Lawmakers in Northern Ireland are launching a last-ditch effort to prevent the legalization of abortion across their country.
Members of the devolved government at Stormont will return to the Northern Ireland Assembly chamber on Monday for the first time in nearly three years after the government broke and legislative power was handed back to Westminster.
The move comes after at least 30 members signed a petition triggering an immediate recall — it is time-sensitive because the British Parliament has already passed legislation that is set to legalize abortion if Stormont does not get up and running by October 21. Now, following a dramatic turn of events, the deadline day will coincide with the Assembly’s summoning.
The majority party of the fragile coalition, the DUP, confirmed that more than 30 MLAs (Members of the Northern Ireland Assembly) responded to its call to sign the petition. The DUP has shot down previous attempts to liberalize abortion in Northern Ireland, which is only legal if the mother’s life is in serious danger. Currently, no exceptions are made in the instance of rape, incest or fatal fetal abnormality.
Last month, huge protests erupted in the traditionally Christian country, with over 20,000 pro-lifers demonstrating outside Stormont.
There is doubt over whether the recall will achieve any success in blocking the legislation from passing. First, the members will need to elect a speaker with cross-community support. Unfortunately, with the absence of Sinn Fein, the second-largest party, this will be impossible.
Sinn Fein, whose political goal is to have Northern Ireland break away from the United Kingdom and be united with the Republic of Ireland, has been campaigning for abortion to be legalized during the stalemate — the left-wing Irish nationalists have ramped up efforts since the Republic of Ireland legalized the practice last year. It is, therefore, in Sinn Fein’s interest to skip sitting in a recalled Assembly and instead allow the new law to be enforced directly form Westminster. Ironic, of course, because the party openly rejects British government influence in Northern Ireland’s affairs and even adheres to a policy of abstentionism — refusing to take their seats in the House of Commons in protest against “British rule.”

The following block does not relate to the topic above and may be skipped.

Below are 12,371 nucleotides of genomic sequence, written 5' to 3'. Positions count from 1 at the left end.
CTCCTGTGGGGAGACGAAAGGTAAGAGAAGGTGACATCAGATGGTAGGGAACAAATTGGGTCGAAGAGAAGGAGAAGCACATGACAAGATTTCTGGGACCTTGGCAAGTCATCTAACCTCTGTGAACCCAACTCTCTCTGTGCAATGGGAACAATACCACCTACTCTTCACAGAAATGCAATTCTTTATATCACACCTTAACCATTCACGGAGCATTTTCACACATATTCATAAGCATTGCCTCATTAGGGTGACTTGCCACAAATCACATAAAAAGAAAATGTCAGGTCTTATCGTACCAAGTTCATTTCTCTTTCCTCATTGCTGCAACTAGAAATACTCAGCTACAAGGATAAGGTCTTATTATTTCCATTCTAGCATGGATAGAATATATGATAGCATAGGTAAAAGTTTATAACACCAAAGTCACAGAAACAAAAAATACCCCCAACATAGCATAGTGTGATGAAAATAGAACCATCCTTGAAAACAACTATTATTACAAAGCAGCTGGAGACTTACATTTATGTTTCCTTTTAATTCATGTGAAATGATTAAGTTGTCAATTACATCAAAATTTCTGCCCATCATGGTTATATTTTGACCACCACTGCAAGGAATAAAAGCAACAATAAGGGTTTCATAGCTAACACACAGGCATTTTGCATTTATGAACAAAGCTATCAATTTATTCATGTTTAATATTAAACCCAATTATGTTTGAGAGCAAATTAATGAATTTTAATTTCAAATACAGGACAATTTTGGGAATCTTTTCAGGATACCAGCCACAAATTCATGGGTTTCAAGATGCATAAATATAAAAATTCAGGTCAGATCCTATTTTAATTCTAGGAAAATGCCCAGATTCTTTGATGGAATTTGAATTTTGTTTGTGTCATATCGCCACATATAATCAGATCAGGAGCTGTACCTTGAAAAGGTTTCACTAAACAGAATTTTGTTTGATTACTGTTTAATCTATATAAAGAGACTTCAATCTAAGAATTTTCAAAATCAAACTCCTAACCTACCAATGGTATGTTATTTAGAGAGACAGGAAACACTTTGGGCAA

Earlier this week, Secretary of State for Northern Ireland, Julian Smith, made a veiled plea for Stormont to be recalled so that laws could be passed that are “more tailored and more shaped for the interests of Northern Ireland.”
Citing the concern of church leaders across the nation, Smith said he would be “working all week to encourage political leaders to get back into an Executive and ensure that they can shape abortion laws for Northern Ireland” that are “in the best interest of all Northern Ireland citizens.”
In a joint statement on the issue, the Church of Ireland, Methodist Church in Ireland, Roman Catholic Church, Presbyterian Church in Ireland and the Irish Council of Churches all called upon their respective congregations to pray and to lobby their locally elected representatives on behalf of the unborn.
Part of the statement reads as follows:
We are, along with others, gravely concerned that the imposition of this Westminster legislation:
– Removes from law all explicit protection for the unborn child up to 28 weeks of pregnancy
– Offers no specific protection for unborn babies with disability
– Does not prohibit abortion based on the sex of the baby
– Creates a potential vacuum of up to five months in Northern Ireland for unregulated abortion to exist with all the attendant health risks to women.Joint statement from the Church of Ireland, Methodist Church in Ireland, Roman Catholic Church, Presbyterian Church in Ireland and the Irish Council of Churches.
The statement added that the Northern Ireland political parties “have it in their own hands to do something about this.”
“They all need to take risks and make the compromises necessary to find an accommodation that will restore the devolved institutions,” it continued.
“We are calling on the Secretary of State to recall the Assembly before 21 October to provide an opportunity for the parties to take the necessary steps both to prevent these laws coming onto effect and to find a better Northern Ireland solution for these challenging issues.”
Do pray for the politicians of Northern Ireland at this critical time.